Tuesday, April 25, 2006

Jerry & Merle

From All About Jazz:

The Berkeley Item - #275

For a five-year period in the early / mid-1970s, the association of keyboardist MERL SAUNDERS and guitarist-vocalist JERRY GARCIA was fruitful for both musicians, as well as for fans who witnessed their now-legendary performances in San Francisco Bay Area clubs (and occasional East Coast venues). It made the venerable jazz organist and pianist an icon in the world of rock, and it opened new avenues of improvisation for the innovative rock guitar player.
Highlights from their Fantasy recordings of the period have now been collected by Grateful Dead authority David Gans in the new CD Well-Matched: The Best of Merl Saunders & Jerry Garcia, due for release 5/23 on Fantasy.

About half of the material was originally issued on Live at Keystone, a 1973 double album recorded at Keystone Berkeley with bassist John Kahn and drummer Bill Vitt. (Garcia biographer Blair Jackson, who contributed notes to the new package, was in the audience that night, visiting from New York. He found it such a moving experience that he relocated to Berkeley soon thereafter!)

Tom Fogerty, Bill Kreutzmann, David Grisman, Vassar Clements, and Walter Hawkins are also featured on the new CD, whose tracks range from rock (”Mystery Train”) and reggae (”The Harder They Come”) to blues (”That's Alright”) and R&B (a previously unreleased rendition of Smokey Robinson's “I Second That Emotion”).

Garcia once told an interviewer that working with Saunders “required a whole lot of quick education for me. . . . He really helped me improve myself on a level of harmonic understanding. . . . I never had any approach to the world of regular, straight music. [Merl] knows all the standards and he taught me how bebop works. He taught me music.”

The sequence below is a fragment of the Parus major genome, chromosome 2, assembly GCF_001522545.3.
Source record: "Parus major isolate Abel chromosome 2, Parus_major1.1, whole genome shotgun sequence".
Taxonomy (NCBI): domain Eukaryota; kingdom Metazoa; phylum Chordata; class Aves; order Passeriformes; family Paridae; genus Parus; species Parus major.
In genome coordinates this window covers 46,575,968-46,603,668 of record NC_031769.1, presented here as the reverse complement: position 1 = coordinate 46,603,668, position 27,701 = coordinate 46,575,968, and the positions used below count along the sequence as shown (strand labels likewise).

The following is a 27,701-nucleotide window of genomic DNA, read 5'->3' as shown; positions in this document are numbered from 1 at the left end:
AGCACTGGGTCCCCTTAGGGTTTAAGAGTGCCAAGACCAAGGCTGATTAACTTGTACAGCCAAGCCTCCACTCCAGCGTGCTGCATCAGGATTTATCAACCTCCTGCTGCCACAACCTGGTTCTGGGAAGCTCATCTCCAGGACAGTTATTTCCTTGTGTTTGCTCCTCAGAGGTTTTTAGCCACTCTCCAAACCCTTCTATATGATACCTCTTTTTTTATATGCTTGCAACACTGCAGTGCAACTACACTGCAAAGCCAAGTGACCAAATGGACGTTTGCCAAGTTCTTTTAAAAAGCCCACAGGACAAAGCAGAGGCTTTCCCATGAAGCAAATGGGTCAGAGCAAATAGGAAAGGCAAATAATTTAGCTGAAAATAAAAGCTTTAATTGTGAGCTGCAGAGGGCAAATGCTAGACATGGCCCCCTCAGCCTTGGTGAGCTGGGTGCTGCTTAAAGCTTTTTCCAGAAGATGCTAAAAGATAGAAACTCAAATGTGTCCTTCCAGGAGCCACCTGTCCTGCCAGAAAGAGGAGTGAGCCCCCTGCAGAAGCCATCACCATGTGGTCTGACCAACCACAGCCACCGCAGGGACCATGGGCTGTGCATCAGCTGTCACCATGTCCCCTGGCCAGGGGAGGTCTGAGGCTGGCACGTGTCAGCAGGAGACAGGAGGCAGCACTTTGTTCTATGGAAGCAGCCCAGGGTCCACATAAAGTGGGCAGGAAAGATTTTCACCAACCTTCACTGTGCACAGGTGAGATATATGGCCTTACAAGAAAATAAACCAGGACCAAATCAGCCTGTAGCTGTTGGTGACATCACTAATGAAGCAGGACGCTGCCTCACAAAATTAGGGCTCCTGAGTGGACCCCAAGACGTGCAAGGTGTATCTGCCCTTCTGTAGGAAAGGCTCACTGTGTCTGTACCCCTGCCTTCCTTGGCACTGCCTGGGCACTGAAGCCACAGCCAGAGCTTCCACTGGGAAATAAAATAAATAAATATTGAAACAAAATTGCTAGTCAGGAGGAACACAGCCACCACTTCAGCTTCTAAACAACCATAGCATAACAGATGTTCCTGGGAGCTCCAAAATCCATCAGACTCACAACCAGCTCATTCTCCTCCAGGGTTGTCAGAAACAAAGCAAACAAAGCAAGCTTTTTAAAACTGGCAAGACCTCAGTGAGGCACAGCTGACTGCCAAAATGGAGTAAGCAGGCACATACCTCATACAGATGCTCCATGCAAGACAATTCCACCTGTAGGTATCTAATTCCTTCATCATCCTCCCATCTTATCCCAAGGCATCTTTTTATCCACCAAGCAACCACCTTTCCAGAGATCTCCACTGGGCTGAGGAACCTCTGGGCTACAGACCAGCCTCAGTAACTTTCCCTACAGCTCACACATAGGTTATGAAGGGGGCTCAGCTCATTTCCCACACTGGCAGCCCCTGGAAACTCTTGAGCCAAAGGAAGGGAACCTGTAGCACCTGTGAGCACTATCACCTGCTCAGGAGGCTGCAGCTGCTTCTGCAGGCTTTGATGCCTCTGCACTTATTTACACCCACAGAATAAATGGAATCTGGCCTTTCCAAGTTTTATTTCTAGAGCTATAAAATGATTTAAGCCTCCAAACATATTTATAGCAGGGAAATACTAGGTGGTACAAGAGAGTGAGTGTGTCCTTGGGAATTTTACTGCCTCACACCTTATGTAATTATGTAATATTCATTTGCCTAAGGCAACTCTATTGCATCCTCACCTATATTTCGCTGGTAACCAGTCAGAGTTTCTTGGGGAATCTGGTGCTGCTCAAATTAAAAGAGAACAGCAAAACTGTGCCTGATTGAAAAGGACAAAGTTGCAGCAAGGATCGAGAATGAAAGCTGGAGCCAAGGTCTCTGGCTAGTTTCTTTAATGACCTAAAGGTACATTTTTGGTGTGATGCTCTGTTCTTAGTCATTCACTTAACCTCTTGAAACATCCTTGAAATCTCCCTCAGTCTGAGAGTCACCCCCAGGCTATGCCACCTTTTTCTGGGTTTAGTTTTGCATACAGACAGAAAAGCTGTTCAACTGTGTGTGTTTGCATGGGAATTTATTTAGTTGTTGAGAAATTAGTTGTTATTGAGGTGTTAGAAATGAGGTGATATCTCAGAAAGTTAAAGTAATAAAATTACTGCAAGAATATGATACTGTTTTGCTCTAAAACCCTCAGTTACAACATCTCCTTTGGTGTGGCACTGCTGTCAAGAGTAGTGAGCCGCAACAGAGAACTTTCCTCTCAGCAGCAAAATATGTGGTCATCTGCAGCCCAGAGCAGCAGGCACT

Merl Saunders, now 74, still lives in San Francisco and continues to recover from the effects of a stroke suffered nearly four years ago. (Jerry Garcia died in 1995, at the age of 53.) Dr. John, Bonnie Raitt, Flora Purim, and Airto Moreira are among those who've been instrumental in Merl's musical rehabilitation, reports Merl Saunders Jr. (who's the Executive Director of the San Francisco chapter of NARAS). “They spend time with him whenever they're in town.”

“I'm happy people still love my father's music,” says Merl Jr. of Well-Matched. “In the era of the jam band, this music seems as fresh as ever. It's timeless.”


Blogger Mark said...


Hiya, SLC!

Wednesday, April 26, 2006  

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